I have three published RFCs, and a few drafts, including the revision of the Lemonade Profile. I'm mentioned in the Acknowledgements section of several published RFCs. I've worked primarily in the Applications area, although I also keep an eye on some working groups in RAI (such as SIMPLE) and SEC (such as SASL). I have designed a SASL mechanism from scratch, and I'm on the Apps Review team.
I am employed by Isode Ltd, a company which has a strong track record of developing and implementing standards.
Isode staff members have published well in excess of 100 RFCs - that's averaging over 5 per person, including LDAP, MIXER, IMAP, SMTP, SNMP, and SASL related standards track documents within the IETF, as well as having a significant presence in the development of X.500 and X.400. There is no truth to the rumour that Isode only does XMPP because we thought it was X.MPP.
Isode's XMPP server, M-Link, is a crucial thrust of our "new" technology, and therefore Isode has an obvious interest in promoting and developing XMPP within the XSF.
I have full backing from Isode Ltd in standing for the Council, although I do so as an individual.
Why I'm (still) standing
It's become very fashionable to say that XMPP is not just about IM - and that's true, and important - but it's equally true that XMPP is, still, about IM, nonetheless. Sure, you *can* use it as a openly-federated machine message passing system, and that's really good, but I can (and do) also use it to chat to my mum, and no matter how useful or wonderful being able to enmesh the glooposphere, or whatever this week's fad is, chatting to my mum (or my brother, or my work colleagues, or ...) wins out in an agreeably mundane manner, when you stop and think about it.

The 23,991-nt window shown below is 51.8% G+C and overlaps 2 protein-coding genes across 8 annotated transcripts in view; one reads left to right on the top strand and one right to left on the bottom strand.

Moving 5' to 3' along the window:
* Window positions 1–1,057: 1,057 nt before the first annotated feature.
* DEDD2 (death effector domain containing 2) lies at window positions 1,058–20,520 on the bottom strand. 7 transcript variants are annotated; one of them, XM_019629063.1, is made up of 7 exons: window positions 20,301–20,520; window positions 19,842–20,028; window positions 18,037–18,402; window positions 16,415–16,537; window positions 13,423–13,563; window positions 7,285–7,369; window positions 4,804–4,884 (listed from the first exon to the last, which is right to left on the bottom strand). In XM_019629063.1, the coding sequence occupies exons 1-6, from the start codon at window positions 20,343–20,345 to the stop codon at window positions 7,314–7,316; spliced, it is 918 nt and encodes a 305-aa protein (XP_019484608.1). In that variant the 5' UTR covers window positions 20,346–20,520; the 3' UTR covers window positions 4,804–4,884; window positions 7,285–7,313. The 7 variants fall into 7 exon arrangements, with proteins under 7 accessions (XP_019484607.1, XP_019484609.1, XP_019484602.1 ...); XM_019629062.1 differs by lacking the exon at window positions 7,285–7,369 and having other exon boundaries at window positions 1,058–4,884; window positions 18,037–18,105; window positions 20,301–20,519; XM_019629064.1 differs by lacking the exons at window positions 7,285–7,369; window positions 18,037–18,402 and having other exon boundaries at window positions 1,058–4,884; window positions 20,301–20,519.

An awful lot of what I've worked on in my professional life has been to do with this most human of activities - communication. From the old-school telnet BBSs (people talking to each other), through ACAP (making it easier), and the IMAP work (people writing each other nice messages), I think it's still the most vital function of the Internet, and solid, well-designed, open standards allow this to be available to everyone.
By standing for Council with the backing of my employer, I get to spend a considerable amount of time working on XMPP standardization that otherwise I'd have to do in my spare time - and being married and a father of two, there's other demands there.
In short, I have strong personal and professional reasons to want to benefit XMPP, I think I can provide benefits in return, and I think the best way of doing so is by continuing to serve as a Council member.
I'm hoping you agree.
Other reasons to vote for me
- Otherwise I'll stand for US President.
- It's a legal requirement to have at least one Dave in the Council.
- TV is terrible on Wednesday evenings anyway.
- My ego needs your help.
Also, please feel free to contact other council members and ask them if they think I've been useful for the past year.
I also hang about in xmpp:firstname.lastname@example.org?join too, as dwd.